President Joseph E. Aoun on Thursday hosted EMC Corporation Chairman and CEO Joseph Tucci and Amit Yoran, president of RSA, EMC’s security division, for an engaging discussion about trends in high tech and the challenges for creating an open, secure, and technologically enabled society.
The hourlong conversation touched on many topics, as Aoun and students, faculty, and staff in attendance in the Egan Research Center posed questions on everything from cloud computing and cybersecurity to the Internet of Things.
Massachusetts-based EMC is a global leader in information technology, and was founded by two Northeastern alumni: Richard Egan, E’61, H’95, and Roger Marino, E’61, H’96. The company is also a longstanding supporter of Northeastern’s signature co-op program.
Tucci led EMC through a period of dramatic revitalization, transforming the company’s business model from a focus on high-end storage platforms to a federation of businesses. Yoran, for his part, is responsible for developing and executing RSA’s strategic vision.
On cloud computing, Tucci said he envisions a “hybrid world” with both private and public clouds. Many companies, he said, weren’t born with the cloud and are working with older legacy systems and thus will need to be taken on a journey to this cloud environment.
“I see cloud computing being a combination of privatized and public clouds, and that’s where our strategy fits in, to help customers through that journey,” Tucci said.
On cybersecurity, Yoran asserted that the industry has failed to shift from the mindset of defense to one that instead focuses on helping companies and organizations operate, manage, and prioritize within an environment that will inevitably be breached. To keep up with the constantly evolving tech industry, he said, RSA is focused on several key areas it sees as the critical needs in the near future: authentication, identity management, access management, and governance.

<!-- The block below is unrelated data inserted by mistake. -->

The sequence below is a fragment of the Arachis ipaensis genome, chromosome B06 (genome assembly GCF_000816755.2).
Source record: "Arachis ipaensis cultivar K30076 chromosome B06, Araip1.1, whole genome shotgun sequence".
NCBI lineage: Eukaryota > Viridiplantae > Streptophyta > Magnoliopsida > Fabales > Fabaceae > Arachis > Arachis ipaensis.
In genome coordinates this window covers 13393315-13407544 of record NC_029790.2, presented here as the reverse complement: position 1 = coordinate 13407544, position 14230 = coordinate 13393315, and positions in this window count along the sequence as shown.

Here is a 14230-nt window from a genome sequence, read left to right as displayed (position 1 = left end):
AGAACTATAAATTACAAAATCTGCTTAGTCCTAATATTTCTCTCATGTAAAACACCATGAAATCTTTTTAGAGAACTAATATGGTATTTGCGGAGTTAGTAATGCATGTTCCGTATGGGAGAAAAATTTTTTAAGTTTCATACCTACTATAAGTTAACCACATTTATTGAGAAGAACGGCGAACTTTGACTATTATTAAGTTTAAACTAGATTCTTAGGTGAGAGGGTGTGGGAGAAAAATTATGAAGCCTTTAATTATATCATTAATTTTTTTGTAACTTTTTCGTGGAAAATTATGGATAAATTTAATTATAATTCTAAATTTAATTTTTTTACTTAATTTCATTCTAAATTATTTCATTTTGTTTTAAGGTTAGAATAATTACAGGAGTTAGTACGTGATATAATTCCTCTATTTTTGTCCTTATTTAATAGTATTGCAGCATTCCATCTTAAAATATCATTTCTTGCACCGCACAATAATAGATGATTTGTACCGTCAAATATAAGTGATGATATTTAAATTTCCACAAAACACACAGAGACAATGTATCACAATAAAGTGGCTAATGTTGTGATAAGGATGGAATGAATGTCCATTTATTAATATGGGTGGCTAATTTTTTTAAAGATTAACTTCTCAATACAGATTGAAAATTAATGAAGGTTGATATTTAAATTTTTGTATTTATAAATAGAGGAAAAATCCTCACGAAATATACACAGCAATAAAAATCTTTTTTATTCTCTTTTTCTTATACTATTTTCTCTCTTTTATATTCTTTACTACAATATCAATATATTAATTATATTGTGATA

Toward the end of the discussion, Aoun asked both guests to address the Internet of Things, referring to the network of physical objects—including smartphones, appliances, and wearable devices—that are embedded with software and sensors and are connected to the Web and each other.
Tucci said the massive amount of new data generated by this phenomenon will provide significant opportunities and challenges in security. Yoran agreed.
“It’s going to transform the world,” he said. “When it comes to security, lest you entrepreneurs in the audience feel like there isn’t any opportunity in the security world, we’ve just started to scratch surface of the challenges we’re going to see in the next five years.”